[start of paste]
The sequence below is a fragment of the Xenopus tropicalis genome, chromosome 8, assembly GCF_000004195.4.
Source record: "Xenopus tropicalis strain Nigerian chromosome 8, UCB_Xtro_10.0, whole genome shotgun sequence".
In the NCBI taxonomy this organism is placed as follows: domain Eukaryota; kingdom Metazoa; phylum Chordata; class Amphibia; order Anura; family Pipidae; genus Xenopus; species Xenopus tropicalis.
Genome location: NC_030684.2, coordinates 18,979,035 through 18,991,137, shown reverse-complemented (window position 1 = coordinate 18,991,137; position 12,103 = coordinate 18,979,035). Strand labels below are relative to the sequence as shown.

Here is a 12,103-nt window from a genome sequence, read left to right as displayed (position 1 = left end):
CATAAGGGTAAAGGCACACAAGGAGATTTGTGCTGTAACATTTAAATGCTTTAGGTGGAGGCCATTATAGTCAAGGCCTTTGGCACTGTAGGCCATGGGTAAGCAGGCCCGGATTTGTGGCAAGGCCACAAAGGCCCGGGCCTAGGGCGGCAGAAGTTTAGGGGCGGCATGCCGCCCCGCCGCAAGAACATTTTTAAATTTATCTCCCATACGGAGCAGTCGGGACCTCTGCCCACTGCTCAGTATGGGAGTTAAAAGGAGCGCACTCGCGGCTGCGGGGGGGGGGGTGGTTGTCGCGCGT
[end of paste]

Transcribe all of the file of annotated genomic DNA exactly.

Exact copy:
The sequence below is a fragment of the Xenopus tropicalis genome, chromosome 8, assembly GCF_000004195.4.
Source record: "Xenopus tropicalis strain Nigerian chromosome 8, UCB_Xtro_10.0, whole genome shotgun sequence".
In the NCBI taxonomy this organism is placed as follows: domain Eukaryota; kingdom Metazoa; phylum Chordata; class Amphibia; order Anura; family Pipidae; genus Xenopus; species Xenopus tropicalis.
Genome location: NC_030684.2, coordinates 18,979,035 through 18,991,137, shown reverse-complemented (window position 1 = coordinate 18,991,137; position 12,103 = coordinate 18,979,035). Strand labels below are relative to the sequence as shown.

Here is a 12,103-nt window from a genome sequence, read left to right as displayed (position 1 = left end):
CATAAGGGTAAAGGCACACAAGGAGATTTGTGCTGTAACATTTAAATGCTTTAGGTGGAGGCCATTATAGTCAAGGCCTTTGGCACTGTAGGCCATGGGTAAGCAGGCCCGGATTTGTGGCAAGGCCACAAAGGCCCGGGCCTAGGGCGGCAGAAGTTTAGGGGCGGCATGCCGCCCCGCCGCAAGAACATTTTTAAATTTATCTCCCATACGGAGCAGTCGGGACCTCTGCCCACTGCTCAGTATGGGAGTTAAAAGGAGCGCACTCGCGGCTGCGGGGGGGGGGGTGGTTGTCGCGCGT